"The law sees everything as absolute" explains Nader to Termeh, when the ever watchful girl asks him a question about his motivations and examines his guilt while trying to understand.

A Separation is a complex and layered movie, with brilliant acting and editing, and gives you great insight into Iranian culture. In the end though, we all have more in common than we think: we are afflicted with similar concerns, relationships and conflicting moralities. And if you find a ton of Farsi words (mushkil, har roz, zindagi, mard etc) that are common to Hindi, don't be surprised.

December 25, 2011

Chapter Five: Oleanders

After meeting Manoj I left the building needing to smoke. Maybe if I went home earlier than Shefali and cleaned up she wouldn’t find out right away. But she has great instincts and it won’t be long before she knows that the addiction has taken me in its vice-like grip. The only person who will be thrilled would be my colleague Das knowing that he can bum fags* off of me until I stop smoking again.

The letter stays in my pocket weighing more than a ton of bricks. But before I deal with that I have to go to the police station to make sure the cops have an FIR registered for Khan’s death.

As I walk a little girl comes and grabs hold of my leg. She is just over a foot tall, and very thin, her clothes are the same hue of brown as the earth beneath. I reach into my shirt pocket for change and hand it over. She closes her fist around the money, lets go of me and clutches someone else’s pants. He quickly brushes past her without looking down.

“Welcome back to Traffic Jam. I am Atosha, and I have caller Rajiv on the line. So Rajiv, tell us what song you would like to dedicate today” says the radio from the tea shop on the corner. It is a busy traffic light but people always have time for some tea.

“Thanks Atosha, I can’t believe I am on air. Can you please play Landslide by Fleetwood Mac? I would like to dedicate it to my cousin Radha.”

I wonder again if Abhaya had noticed my odd behaviour.

She had but she also had other pressing questions to think of, thinks Khan to himself, remembering the conversation between Abhaya and Vittala.

“And can you tell us why you are making this dedication?” Atosha asks with a smile in her voice.

“Haha, sure thing. Radha is leaving on a trek to the Himalayas tomorrow. I know it’s not exactly a good luck song, but it is appropriate.”

“Wow, the Himalayas? It’s a good time of the year to go there. I went last year. Ha ha, interesting choice of song indeed. Well, I hope Radha comes back safe and sound, and you should call us to let us know! Landslide by Fleetwood Mac coming right up, and don’t forget to sms 4242 with your dedications.”

“....And I saw my reflection…” plays on the radio. I head to the sink with my nail clipper and think back to my conversation with Vittala.

“How do you know the Shetty brothers?” I had repeated quietly.

“I don’t really know them” he had said, surprised, the dimples disappearing to be replaced by a frown on his forehead. “Why do you ask?”

“You know how I edit the ‘On this day’ column by publishing stories from the same day a few years ago? Well, I was looking through 2008’s paper when I saw a picture of you with one of the Shettys.”

Vittala scrunches up his face as he thinks, making wrinkle lines appear. Abhaya steels herself, wondering how she would react to his explanation. If there was one.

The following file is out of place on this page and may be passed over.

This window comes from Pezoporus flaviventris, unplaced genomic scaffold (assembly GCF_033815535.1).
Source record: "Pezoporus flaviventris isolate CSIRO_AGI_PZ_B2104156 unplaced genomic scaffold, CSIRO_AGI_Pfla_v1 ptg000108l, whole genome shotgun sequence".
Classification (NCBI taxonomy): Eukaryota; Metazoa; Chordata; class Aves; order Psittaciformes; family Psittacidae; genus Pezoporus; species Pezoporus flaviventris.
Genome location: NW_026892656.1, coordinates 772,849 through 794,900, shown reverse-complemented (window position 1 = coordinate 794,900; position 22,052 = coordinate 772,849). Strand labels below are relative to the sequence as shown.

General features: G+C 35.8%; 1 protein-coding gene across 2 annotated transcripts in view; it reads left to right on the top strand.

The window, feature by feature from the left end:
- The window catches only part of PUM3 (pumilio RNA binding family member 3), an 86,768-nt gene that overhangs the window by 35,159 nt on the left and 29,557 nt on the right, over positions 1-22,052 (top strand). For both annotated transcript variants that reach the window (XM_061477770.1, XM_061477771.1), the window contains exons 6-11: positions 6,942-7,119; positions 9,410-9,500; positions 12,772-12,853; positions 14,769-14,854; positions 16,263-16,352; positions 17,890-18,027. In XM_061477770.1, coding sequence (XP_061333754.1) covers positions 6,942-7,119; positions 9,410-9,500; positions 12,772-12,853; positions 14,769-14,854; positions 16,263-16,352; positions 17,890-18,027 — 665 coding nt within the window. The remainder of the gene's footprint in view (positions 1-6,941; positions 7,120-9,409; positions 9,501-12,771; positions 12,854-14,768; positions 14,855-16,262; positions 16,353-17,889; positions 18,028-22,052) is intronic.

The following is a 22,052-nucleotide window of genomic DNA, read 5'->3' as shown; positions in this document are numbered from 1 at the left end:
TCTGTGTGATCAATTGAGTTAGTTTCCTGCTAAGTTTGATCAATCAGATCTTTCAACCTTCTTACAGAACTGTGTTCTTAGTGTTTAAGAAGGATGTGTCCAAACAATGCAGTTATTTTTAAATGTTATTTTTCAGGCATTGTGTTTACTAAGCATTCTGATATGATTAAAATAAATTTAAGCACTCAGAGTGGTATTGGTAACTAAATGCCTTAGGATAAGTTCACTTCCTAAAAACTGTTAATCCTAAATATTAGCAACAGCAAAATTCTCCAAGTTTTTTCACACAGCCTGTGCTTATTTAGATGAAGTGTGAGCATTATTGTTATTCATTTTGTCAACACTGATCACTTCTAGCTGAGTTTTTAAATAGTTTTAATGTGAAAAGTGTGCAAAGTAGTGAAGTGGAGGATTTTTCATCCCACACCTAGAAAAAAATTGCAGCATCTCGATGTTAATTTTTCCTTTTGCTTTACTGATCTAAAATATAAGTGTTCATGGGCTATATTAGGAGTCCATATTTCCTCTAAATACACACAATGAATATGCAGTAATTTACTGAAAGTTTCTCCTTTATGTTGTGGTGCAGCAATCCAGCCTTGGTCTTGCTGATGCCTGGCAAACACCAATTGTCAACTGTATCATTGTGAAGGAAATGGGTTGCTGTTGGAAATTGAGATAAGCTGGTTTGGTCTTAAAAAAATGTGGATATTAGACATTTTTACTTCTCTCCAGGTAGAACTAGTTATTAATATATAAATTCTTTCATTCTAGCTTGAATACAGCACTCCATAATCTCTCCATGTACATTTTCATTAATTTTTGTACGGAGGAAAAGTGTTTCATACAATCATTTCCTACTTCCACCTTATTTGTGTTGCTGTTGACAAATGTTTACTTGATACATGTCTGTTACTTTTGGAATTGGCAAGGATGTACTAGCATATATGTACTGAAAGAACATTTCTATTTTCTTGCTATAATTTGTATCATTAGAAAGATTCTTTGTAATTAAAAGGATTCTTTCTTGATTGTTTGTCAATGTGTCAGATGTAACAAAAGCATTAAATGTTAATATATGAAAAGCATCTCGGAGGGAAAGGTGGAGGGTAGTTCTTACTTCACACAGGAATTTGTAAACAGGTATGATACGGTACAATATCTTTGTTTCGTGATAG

“Hmm May 2008? That would have been the first Sangama Utsava at Bellary. The local temple there received a huge donation from the Shetty brothers and decided to renovate and reopen the temple with a bang. They had a weeklong celebration, ending with a Yakshagana performance every night. My entire troupe was there. We were asked to go and thank the Shetty brothers for making such a spectacle happen. I don’t think I have met them since. Bellary called us back for performances, but the Shettys have gotten too busy to stay for the entire performance apparently. I don’t think I met them again.”

Satisfied, I had left it at that.

I open the tap to let the nail clippings wash down. Mom hated it when I did that. She used to ask me to carefully cut my nails over a newspaper spread out on the floor, pick up any stray pieces, and then go outside to throw it in the bin. When someone close to you dies, their presence and words never leave you.

Walking back down to the study, I tear paper out of my little journal and begin to write.

I need you to
Erase my scars and make me heal
Wipe away my dried up tears
Remain silent while I scream
Piece together the broken shards
Tell me I can breathe again
Steady my world and suspend belief
Bring back the sun on the morrow
Warm the chill in my bones
Let the wind muss my hair once more
Stay when I want you to go away

“Oleanders” I then write on top, where the title must be.

She turns around in her chair to look at one of the books on the second shelf behind her desk. “Red Oleanders” it says. She smiles, and leaves the study to put the paper up on the board in the stairwell, next to Vittala’s poem.

Taking her phone out of her right jeans pocket she called a retired judge, “Uncle, remember the MCOCA case?”

She agreed with his reply, and promised to visit him in person soon. Given that she had just conveyed her suspicion that their phones were being wire-tapped, a visit was necessary if they wanted to discuss any sensitive information.

She climbs the remaining stairs to her room.

“Welcome back to Traffic Jam, and I am your host Atosha. Our listeners are advising you against going on MG Road, there has been an accident and you will be stuck for quite a while. If you spot any other trouble spots, do sms 4242 and keep us informed. Alright then, we have Sheela on the line. Sheela, what song would you like to listen to today?”

“Hi Atosha! Can you please play Pee Loon? I would like to dedicate it to my dance instructor Aru. We have been rehearsing the choreography for that song for SDIPA’s Summer Funk show and she has been phenomenal.”